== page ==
What the State does for the care of children at present is less than what ought to be done, not more. Children are not capable of looking after their own interests, and parental responsibility is in many ways inadequate. It is clear that the State alone can insist upon the children being provided with the minimum of knowledge and health which, for the time being, satisfies the conscience of the community.
The encouragement of scientific research is another matter which comes rightly within the powers of the State, because the benefits of discoveries accrue to the community, while the investigations are expensive and never individually certain of achieving any result. In this matter, Great Britain lags behind all other civilized countries.
The second kind of powers which the State ought to possess are those that aim at diminishing economic injustice. It is this kind that has been emphasized by socialists. The law creates or facilitates monopolies, and monopolies are able to exact a toll from the community. The most glaring example is the private ownership of land. Railways are at present controlled by the State, since rates are fixed by law; and it is clear that if they were uncontrolled, they would acquire a dangerous degree of power. Such considerations, if they stood alone, would justify complete socialism. But I think justice, by itself, is, like law, too static to be made a supreme political principle: it does not, when it has been achieved, contain any seeds of new life or any impetus to development. For this reason, when we wish to remedy an injustice, it is important to consider whether, in so doing, we shall be destroying the incentive to some form of vigorous action which is on the whole useful to the community. No such form of action, so far as I can see, is associated with private ownership of land or of any other source of economic rent; if this is the case, it follows that the State ought to be the primary recipient of rent.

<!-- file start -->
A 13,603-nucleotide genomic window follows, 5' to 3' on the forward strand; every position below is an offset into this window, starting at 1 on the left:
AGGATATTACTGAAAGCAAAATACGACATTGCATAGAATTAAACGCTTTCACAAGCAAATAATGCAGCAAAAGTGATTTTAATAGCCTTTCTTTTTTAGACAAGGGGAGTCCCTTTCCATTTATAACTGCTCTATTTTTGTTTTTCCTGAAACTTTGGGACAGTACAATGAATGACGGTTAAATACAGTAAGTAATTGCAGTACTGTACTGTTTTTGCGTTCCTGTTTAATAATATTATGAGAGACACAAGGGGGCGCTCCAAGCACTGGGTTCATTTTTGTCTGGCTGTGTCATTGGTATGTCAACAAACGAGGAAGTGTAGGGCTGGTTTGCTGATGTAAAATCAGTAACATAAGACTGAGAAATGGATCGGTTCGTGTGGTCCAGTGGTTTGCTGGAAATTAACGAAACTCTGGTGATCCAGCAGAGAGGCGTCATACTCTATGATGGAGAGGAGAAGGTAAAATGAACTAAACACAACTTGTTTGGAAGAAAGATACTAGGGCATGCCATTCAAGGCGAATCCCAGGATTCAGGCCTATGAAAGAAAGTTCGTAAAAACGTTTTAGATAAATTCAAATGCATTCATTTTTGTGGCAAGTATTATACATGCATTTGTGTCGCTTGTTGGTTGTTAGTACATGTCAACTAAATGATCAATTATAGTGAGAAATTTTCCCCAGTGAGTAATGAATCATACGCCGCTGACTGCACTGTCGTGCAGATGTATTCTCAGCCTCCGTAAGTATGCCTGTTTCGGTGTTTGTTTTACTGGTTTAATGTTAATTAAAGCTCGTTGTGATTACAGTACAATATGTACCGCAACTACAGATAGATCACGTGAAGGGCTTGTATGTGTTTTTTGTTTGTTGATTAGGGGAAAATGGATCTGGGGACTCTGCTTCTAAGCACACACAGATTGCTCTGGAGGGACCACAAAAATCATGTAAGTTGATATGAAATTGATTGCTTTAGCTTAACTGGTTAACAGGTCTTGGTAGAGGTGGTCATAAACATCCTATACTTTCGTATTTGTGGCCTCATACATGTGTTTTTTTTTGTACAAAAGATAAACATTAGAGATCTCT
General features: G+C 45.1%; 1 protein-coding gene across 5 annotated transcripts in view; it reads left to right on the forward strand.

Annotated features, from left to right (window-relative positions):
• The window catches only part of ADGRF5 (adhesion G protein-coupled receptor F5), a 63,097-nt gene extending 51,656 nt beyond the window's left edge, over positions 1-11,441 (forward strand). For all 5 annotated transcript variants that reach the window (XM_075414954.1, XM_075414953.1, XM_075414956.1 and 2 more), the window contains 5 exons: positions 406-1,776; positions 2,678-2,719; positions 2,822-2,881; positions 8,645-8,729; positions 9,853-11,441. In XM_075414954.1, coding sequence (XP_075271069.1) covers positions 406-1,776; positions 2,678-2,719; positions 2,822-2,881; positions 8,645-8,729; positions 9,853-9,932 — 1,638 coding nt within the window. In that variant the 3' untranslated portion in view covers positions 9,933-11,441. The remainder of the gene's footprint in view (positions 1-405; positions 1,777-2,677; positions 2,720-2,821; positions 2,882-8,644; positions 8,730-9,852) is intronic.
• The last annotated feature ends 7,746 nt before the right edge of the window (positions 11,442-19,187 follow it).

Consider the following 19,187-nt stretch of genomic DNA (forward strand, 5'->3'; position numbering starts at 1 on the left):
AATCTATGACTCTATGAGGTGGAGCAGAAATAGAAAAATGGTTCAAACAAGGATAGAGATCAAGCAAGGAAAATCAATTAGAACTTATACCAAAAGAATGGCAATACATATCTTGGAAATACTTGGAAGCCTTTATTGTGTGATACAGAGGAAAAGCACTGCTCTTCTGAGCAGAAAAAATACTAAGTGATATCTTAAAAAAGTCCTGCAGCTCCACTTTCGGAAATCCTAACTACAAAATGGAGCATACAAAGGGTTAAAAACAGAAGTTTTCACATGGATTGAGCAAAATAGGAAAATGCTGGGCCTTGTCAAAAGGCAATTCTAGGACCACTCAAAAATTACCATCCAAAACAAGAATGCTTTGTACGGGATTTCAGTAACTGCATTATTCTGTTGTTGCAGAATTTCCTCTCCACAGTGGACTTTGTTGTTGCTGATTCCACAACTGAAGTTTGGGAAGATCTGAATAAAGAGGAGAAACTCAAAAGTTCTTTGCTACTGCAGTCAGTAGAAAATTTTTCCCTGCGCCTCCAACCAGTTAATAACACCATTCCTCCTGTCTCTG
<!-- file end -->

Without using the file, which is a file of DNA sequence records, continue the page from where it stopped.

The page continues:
If all these powers are allowed to the State, what becomes of the attempt to rescue individual liberty from its tyranny?